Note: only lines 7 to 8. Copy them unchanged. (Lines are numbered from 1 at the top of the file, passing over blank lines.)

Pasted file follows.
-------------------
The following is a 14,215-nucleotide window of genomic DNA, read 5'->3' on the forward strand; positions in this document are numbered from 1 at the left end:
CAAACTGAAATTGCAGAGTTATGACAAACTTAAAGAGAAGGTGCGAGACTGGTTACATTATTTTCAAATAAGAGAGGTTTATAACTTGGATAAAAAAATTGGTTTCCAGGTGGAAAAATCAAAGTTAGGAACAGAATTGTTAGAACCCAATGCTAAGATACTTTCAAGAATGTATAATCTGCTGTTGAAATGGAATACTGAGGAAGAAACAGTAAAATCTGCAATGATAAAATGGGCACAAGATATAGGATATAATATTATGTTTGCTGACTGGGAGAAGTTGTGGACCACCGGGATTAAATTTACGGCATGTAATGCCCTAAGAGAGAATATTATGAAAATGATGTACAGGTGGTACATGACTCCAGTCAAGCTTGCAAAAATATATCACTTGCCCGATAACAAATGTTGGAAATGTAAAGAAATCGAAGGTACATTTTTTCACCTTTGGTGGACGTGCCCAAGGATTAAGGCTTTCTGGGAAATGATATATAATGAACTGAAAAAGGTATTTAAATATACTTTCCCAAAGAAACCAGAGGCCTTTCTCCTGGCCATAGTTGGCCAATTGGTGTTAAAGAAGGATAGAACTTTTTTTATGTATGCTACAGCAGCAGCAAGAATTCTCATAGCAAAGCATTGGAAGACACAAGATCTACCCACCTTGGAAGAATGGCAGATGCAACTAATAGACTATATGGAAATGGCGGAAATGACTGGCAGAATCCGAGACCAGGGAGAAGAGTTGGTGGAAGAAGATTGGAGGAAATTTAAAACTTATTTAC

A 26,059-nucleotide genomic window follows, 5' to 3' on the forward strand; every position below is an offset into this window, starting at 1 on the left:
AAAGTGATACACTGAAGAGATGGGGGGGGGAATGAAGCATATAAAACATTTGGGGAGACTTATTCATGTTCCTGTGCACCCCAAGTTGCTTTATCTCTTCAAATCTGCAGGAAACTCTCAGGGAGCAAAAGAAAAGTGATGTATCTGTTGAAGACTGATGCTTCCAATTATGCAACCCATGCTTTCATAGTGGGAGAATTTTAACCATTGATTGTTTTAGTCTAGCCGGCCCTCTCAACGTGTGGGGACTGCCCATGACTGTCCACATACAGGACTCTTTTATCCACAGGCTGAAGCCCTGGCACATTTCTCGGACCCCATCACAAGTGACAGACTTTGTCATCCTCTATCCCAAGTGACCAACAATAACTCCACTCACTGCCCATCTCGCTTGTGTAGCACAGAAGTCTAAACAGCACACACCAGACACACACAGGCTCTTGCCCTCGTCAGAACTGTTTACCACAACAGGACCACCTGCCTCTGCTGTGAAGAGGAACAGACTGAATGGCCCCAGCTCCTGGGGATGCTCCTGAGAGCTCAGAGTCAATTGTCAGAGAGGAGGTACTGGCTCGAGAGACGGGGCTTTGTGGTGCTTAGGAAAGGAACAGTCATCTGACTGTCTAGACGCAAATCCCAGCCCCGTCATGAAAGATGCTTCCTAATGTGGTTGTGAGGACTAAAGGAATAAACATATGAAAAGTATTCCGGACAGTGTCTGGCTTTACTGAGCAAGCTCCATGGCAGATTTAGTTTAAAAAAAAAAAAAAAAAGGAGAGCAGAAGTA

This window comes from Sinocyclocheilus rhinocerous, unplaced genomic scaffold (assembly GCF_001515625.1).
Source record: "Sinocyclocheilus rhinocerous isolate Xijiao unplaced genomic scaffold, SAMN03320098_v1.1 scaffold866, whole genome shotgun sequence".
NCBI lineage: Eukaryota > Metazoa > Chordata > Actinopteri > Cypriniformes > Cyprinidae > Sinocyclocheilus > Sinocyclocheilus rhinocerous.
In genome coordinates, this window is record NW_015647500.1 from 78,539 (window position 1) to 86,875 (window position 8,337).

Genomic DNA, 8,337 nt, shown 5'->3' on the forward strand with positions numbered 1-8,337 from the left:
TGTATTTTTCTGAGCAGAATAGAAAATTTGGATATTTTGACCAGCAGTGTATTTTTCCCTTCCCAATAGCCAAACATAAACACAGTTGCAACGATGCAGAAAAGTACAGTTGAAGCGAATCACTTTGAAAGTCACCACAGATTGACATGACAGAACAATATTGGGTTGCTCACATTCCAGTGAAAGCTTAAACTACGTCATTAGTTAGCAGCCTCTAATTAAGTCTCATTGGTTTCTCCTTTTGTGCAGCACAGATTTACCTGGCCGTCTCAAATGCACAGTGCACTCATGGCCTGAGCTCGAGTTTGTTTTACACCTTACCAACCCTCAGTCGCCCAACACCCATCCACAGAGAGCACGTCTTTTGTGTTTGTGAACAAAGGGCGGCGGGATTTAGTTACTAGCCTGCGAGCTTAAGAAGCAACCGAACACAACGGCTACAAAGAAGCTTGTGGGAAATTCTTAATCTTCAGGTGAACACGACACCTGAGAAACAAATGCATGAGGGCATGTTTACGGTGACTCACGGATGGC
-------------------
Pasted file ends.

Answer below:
NCBI lineage: Eukaryota > Metazoa > Chordata > Actinopteri > Cypriniformes > Cyprinidae > Sinocyclocheilus > Sinocyclocheilus rhinocerous.
In genome coordinates, this window is record NW_015647500.1 from 78,539 (window position 1) to 86,875 (window position 8,337).